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Optimizing Loops
2017-05-01 20:34

Optimizing Loops

Günter Feuerstein performing a perfect lookp that has reached the minimum size!

In regard of loop formation and loop shapes and sizes I several times met fly casters who indeed tried to convince me that they "can cast a much smaller loop when side casting, because the upper loop leg does not fall that easy on the lower one". Well, they obviously had no clue what loop size actually is about. The loop size is defined by the distance of the upper to the lower leg in a vertical position. If you cast sideways it is more or less the distance from the rod tip to the upper leg measured in a 90° angle.

I call this false attempt of casting a smaller loop nothing else but casting a cheated loop.

And YouTube is full of them! Such a loop might look quite small if you look at it from some distance from a 90° angle to the casting direction but if you place yourself in some distance behind the caster and look at his loops from behind in a line with the casting direction you will see their real size. Such pretty-looking loops which the inexperienced caster would eventually call sexy can turn out to be easily up to 2 m in size if you look at their real size from behind.

When teaching well advanced fly casters I always force them to shape down the loop to the minimum by casting vertically. By doing this the loops turn into real loops (in regard of their size) so you can easily see your progress.

If one wants to move on to get closer to master like fly casting one has to reduce the input by still getting the same result. This means a perfect presentation to a target with the least possible input that would finally result in significantly fewer spooked fish. To reach this goal the casting speed has to be reduced and the loop has to be tightened. If one performs that exercise correctly, there will eventually pop up a question which I tried not only to explain but also proof with an experiment that we made in a laboratory specialized in aerodynamics in 1999.

The experimental arrangement should reproduce the wanted effect continuously. Therefor two pieces of knitting wool in well visible colours were put through an iron ring and knotted end to end. That endless loop was blown at by a very pointed air beam positioned behind the centre of the iron ring so the loop was speeding up. The higher the speed the smaller the loop got. Suddenly the wanted little waves showed up (pictures). The shape of the loop could be changed by altering the pressure of the air beam or creating a wall from the front side with your hand.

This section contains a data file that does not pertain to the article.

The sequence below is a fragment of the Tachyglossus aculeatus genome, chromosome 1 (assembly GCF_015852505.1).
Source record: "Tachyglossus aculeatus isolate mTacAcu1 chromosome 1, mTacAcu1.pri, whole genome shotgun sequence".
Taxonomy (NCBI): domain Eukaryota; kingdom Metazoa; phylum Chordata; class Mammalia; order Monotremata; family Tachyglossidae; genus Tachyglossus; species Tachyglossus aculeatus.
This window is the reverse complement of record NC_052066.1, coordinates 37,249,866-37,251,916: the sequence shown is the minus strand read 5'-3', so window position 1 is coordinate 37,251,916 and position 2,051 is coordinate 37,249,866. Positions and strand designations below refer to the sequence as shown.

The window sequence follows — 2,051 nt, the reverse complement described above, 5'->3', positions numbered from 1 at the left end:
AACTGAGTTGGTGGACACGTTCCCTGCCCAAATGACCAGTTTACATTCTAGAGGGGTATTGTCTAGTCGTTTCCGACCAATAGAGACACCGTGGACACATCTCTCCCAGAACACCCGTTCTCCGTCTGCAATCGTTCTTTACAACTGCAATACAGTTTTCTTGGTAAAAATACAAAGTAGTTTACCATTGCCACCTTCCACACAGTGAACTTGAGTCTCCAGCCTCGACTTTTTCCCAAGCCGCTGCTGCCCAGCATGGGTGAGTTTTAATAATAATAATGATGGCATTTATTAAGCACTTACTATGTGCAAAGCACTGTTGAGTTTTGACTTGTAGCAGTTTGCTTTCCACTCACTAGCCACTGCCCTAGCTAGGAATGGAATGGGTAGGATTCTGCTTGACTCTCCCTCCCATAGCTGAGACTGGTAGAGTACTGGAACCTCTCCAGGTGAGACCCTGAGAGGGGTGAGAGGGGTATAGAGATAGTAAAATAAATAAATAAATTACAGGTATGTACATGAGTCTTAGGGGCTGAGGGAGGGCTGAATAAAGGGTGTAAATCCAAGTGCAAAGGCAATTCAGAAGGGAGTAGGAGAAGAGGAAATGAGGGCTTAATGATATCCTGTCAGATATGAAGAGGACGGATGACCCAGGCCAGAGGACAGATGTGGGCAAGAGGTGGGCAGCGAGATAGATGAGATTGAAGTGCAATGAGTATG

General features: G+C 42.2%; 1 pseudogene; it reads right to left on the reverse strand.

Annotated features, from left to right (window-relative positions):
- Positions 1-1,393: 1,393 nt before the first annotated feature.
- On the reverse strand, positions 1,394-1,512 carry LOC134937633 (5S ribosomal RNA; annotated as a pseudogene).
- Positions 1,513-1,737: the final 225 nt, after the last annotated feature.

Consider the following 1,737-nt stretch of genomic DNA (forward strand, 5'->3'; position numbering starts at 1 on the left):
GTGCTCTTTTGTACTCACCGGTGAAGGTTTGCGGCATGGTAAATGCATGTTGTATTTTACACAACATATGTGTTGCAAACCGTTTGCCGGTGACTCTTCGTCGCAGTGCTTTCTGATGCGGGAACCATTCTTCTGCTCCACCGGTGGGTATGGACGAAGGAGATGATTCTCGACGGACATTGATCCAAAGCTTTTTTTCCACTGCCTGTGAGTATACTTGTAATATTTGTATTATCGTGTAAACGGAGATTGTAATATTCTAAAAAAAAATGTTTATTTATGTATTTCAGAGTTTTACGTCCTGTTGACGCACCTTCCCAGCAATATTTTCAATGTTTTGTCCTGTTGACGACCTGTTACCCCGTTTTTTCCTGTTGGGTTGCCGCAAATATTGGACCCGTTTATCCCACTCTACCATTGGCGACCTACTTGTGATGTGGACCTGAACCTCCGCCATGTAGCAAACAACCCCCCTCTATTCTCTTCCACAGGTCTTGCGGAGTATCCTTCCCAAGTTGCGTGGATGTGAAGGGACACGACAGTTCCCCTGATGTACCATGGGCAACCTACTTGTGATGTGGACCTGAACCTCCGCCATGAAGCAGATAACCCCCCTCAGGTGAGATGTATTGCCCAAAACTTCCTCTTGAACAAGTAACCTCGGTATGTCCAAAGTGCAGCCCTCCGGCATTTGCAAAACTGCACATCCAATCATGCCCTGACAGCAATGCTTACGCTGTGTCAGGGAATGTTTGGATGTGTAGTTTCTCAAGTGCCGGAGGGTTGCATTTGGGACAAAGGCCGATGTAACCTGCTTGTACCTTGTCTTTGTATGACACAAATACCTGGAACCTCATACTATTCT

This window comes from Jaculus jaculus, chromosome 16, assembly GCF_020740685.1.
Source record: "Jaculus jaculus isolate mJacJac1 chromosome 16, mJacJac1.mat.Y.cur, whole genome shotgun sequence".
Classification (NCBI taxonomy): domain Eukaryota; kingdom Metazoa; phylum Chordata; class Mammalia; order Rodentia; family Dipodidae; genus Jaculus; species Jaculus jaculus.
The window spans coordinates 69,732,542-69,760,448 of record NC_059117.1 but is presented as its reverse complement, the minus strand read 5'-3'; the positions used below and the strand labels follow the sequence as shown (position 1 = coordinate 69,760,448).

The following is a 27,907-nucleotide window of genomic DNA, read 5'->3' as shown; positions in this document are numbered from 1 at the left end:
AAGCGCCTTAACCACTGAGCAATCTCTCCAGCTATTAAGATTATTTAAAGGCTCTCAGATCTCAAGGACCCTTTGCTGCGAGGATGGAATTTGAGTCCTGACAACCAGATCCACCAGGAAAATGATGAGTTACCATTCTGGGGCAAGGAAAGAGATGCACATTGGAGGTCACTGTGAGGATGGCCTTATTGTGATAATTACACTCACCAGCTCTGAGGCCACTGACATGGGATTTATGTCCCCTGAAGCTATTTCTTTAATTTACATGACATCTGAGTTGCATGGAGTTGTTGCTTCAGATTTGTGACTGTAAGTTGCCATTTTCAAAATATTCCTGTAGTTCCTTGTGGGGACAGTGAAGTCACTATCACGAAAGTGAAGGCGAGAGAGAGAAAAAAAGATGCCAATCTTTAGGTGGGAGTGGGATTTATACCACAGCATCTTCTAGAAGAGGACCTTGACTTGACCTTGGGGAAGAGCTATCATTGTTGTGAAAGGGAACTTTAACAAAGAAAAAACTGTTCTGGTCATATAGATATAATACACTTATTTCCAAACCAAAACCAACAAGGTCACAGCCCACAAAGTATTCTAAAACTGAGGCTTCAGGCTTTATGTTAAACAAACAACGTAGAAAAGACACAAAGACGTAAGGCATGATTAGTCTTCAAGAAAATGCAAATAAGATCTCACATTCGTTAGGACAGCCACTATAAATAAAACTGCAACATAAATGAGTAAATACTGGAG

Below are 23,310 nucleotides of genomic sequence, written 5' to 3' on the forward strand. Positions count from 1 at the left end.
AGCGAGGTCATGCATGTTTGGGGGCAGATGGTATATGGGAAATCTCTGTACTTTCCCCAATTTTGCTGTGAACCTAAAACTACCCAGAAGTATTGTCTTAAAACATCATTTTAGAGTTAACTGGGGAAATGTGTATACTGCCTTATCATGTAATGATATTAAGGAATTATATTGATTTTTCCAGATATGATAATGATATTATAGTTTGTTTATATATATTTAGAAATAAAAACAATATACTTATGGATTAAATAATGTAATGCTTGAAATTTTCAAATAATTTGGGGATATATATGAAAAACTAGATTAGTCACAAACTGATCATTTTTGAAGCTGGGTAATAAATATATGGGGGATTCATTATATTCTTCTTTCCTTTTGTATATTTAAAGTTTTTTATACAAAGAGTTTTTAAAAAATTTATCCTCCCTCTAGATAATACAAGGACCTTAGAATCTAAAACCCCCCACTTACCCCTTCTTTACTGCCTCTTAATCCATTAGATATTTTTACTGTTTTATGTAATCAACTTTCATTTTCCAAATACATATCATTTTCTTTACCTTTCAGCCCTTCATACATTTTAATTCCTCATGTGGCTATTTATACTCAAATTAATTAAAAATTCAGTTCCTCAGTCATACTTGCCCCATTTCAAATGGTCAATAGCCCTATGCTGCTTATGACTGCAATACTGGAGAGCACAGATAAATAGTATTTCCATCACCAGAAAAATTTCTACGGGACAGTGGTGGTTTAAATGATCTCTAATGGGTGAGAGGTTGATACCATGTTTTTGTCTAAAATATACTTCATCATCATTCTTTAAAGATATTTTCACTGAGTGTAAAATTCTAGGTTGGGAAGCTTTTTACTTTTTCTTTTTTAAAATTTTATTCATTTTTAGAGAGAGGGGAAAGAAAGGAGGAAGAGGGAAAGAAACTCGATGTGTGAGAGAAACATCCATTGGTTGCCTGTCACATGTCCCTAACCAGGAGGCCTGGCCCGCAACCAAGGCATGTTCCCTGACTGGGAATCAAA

What is the reason that causes theses waves?

The waves are created when the rod reachest the furthermost position and flips back, so the upper leg overtakes the lower one. So what we call a loop is nothing but a wave that runs from the rod tip to the end of the line. The upper leg of the loop of an enrolling fly line always needs to move faster than the lower one in order to keep the line enrolling. This is in my opinion one of the most important fly casting principles. If you now go down with the casting speed and keep the loop as tight as possible it gets more and more difficult for the parts of the fly line to move around "the invisible wheel" that keeps the line unrolling. The tractive forces of the fast mooving last part of the fly line start fighting with the stiffness of the material (coating). The speeds of the two legs finally reach a critical point and the upper line starts pushing against the parts in front of it. The last meter of the fly line starts to crimp. As the speed of the upper fly line is much faster now the slow wave gets splitted into smaller ones. I call this the accordion effect.

To get rid of these little waves one just needs to widen the loop a bit (slow down the speed of the upper line) or to speed up the whole system a little (power input). Both helps. Especially triangulated fly line tapers and such with very thin ends flatter more than others if you perform this exercise.

You might ask now for the reason to cast such extremely small loops. Well it is a good training exercise on one hand which helps you to cut a front wind better if necessary. On the other hand it is a perfect one to get better line control, too. You will also find out about the minimum loop size for your fly line or if the front taper of the fly line was not cut correctly and is a bit too long.

There is only one negative point: You will work down your fly line much faster as it gets more and more micro cracks. Smallest loops are line killers, but they also help you to make your line lose memory. It gets dead -as we used to say- much faster. So the exercise has its good but also has its bad to say it in Bono Vox’s words but in any way the little waves point to the fact that you are on a good track to become a better fly caster.

Experimenting with Aerodynamics

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